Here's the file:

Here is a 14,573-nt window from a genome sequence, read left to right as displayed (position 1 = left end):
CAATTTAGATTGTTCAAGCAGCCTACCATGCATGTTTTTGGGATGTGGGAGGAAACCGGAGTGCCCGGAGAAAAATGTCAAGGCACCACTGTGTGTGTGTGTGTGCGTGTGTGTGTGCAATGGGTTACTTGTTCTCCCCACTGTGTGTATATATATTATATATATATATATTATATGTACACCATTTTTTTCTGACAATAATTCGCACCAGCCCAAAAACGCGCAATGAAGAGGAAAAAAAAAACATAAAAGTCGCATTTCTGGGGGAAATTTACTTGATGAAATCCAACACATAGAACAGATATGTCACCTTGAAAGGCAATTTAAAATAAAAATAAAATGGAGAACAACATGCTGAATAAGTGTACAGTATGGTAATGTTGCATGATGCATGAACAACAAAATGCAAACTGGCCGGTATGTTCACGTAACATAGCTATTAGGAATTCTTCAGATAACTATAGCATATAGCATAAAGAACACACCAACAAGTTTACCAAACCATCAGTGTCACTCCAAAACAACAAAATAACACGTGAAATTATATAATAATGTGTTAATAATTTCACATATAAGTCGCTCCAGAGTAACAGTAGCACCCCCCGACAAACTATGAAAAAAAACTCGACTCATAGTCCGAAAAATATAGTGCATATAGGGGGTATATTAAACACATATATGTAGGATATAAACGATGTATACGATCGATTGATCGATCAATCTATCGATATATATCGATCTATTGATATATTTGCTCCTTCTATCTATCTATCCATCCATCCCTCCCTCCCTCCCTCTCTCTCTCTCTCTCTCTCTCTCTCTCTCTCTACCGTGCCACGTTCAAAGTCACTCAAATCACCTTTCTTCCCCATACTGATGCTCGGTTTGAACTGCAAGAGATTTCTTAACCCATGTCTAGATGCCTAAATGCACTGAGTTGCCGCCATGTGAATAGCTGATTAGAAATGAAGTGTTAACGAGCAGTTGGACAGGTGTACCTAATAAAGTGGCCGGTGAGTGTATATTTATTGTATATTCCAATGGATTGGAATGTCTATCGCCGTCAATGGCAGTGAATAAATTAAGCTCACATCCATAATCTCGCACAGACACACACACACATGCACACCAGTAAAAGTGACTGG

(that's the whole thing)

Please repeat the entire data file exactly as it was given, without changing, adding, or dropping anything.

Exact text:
Here is a 14,573-nt window from a genome sequence, read left to right as displayed (position 1 = left end):
CAATTTAGATTGTTCAAGCAGCCTACCATGCATGTTTTTGGGATGTGGGAGGAAACCGGAGTGCCCGGAGAAAAATGTCAAGGCACCACTGTGTGTGTGTGTGTGCGTGTGTGTGTGCAATGGGTTACTTGTTCTCCCCACTGTGTGTATATATATTATATATATATATATTATATGTACACCATTTTTTTCTGACAATAATTCGCACCAGCCCAAAAACGCGCAATGAAGAGGAAAAAAAAAACATAAAAGTCGCATTTCTGGGGGAAATTTACTTGATGAAATCCAACACATAGAACAGATATGTCACCTTGAAAGGCAATTTAAAATAAAAATAAAATGGAGAACAACATGCTGAATAAGTGTACAGTATGGTAATGTTGCATGATGCATGAACAACAAAATGCAAACTGGCCGGTATGTTCACGTAACATAGCTATTAGGAATTCTTCAGATAACTATAGCATATAGCATAAAGAACACACCAACAAGTTTACCAAACCATCAGTGTCACTCCAAAACAACAAAATAACACGTGAAATTATATAATAATGTGTTAATAATTTCACATATAAGTCGCTCCAGAGTAACAGTAGCACCCCCCGACAAACTATGAAAAAAAACTCGACTCATAGTCCGAAAAATATAGTGCATATAGGGGGTATATTAAACACATATATGTAGGATATAAACGATGTATACGATCGATTGATCGATCAATCTATCGATATATATCGATCTATTGATATATTTGCTCCTTCTATCTATCTATCCATCCATCCCTCCCTCCCTCCCTCTCTCTCTCTCTCTCTCTCTCTCTCTCTCTCTACCGTGCCACGTTCAAAGTCACTCAAATCACCTTTCTTCCCCATACTGATGCTCGGTTTGAACTGCAAGAGATTTCTTAACCCATGTCTAGATGCCTAAATGCACTGAGTTGCCGCCATGTGAATAGCTGATTAGAAATGAAGTGTTAACGAGCAGTTGGACAGGTGTACCTAATAAAGTGGCCGGTGAGTGTATATTTATTGTATATTCCAATGGATTGGAATGTCTATCGCCGTCAATGGCAGTGAATAAATTAAGCTCACATCCATAATCTCGCACAGACACACACACACATGCACACCAGTAAAAGTGACTGG